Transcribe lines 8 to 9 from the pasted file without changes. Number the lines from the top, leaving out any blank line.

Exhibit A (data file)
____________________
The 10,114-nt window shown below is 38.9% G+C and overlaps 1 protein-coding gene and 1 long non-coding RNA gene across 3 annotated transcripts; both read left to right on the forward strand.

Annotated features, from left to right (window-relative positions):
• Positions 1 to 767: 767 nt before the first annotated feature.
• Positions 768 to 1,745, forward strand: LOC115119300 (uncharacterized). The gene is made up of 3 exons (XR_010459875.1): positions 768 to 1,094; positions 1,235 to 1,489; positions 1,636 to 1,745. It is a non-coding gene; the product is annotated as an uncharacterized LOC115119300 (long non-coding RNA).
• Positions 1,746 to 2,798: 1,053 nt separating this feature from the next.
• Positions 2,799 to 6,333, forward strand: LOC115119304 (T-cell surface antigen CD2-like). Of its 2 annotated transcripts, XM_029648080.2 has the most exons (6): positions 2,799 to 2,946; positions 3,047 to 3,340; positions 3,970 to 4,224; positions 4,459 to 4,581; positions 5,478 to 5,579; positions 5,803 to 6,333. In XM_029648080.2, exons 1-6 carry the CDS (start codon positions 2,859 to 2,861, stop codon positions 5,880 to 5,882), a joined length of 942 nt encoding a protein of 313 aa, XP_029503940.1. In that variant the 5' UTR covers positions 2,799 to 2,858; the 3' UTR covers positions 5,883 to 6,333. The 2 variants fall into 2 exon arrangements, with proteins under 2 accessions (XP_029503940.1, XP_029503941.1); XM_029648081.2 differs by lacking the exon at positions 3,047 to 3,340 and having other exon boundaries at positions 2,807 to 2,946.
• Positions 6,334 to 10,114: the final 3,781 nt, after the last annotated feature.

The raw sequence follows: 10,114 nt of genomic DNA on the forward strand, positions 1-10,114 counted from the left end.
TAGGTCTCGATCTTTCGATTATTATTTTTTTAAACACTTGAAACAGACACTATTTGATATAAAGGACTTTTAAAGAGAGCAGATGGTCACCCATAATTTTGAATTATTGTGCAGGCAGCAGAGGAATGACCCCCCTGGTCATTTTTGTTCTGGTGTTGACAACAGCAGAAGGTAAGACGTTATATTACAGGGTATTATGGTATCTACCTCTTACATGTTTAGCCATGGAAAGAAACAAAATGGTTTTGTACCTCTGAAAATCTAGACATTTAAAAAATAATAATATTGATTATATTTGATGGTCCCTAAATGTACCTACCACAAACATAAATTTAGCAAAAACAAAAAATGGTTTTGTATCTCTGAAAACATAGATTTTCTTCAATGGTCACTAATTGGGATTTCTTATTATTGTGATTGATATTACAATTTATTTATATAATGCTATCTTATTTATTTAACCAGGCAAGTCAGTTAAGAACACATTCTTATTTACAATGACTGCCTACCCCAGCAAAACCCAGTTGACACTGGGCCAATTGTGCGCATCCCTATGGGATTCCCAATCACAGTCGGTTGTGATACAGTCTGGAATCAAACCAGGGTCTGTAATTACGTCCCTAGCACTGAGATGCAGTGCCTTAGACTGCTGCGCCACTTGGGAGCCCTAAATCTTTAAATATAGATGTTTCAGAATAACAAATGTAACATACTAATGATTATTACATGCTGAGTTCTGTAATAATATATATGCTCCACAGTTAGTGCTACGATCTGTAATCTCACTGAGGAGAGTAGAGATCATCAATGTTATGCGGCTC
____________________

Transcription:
The raw sequence follows: 10,114 nt of genomic DNA on the forward strand, positions 1-10,114 counted from the left end.
TAGGTCTCGATCTTTCGATTATTATTTTTTTAAACACTTGAAACAGACACTATTTGATATAAAGGACTTTTAAAGAGAGCAGATGGTCACCCATAATTTTGAATTATTGTGCAGGCAGCAGAGGAATGACCCCCCTGGTCATTTTTGTTCTGGTGTTGACAACAGCAGAAGGTAAGACGTTATATTACAGGGTATTATGGTATCTACCTCTTACATGTTTAGCCATGGAAAGAAACAAAATGGTTTTGTACCTCTGAAAATCTAGACATTTAAAAAATAATAATATTGATTATATTTGATGGTCCCTAAATGTACCTACCACAAACATAAATTTAGCAAAAACAAAAAATGGTTTTGTATCTCTGAAAACATAGATTTTCTTCAATGGTCACTAATTGGGATTTCTTATTATTGTGATTGATATTACAATTTATTTATATAATGCTATCTTATTTATTTAACCAGGCAAGTCAGTTAAGAACACATTCTTATTTACAATGACTGCCTACCCCAGCAAAACCCAGTTGACACTGGGCCAATTGTGCGCATCCCTATGGGATTCCCAATCACAGTCGGTTGTGATACAGTCTGGAATCAAACCAGGGTCTGTAATTACGTCCCTAGCACTGAGATGCAGTGCCTTAGACTGCTGCGCCACTTGGGAGCCCTAAATCTTTAAATATAGATGTTTCAGAATAACAAATGTAACATACTAATGATTATTACATGCTGAGTTCTGTAATAATATATATGCTCCACAGTTAGTGCTACGATCTGTAATCTCACTGAGGAGAGTAGAGATCATCAATGTTATGCGGCTC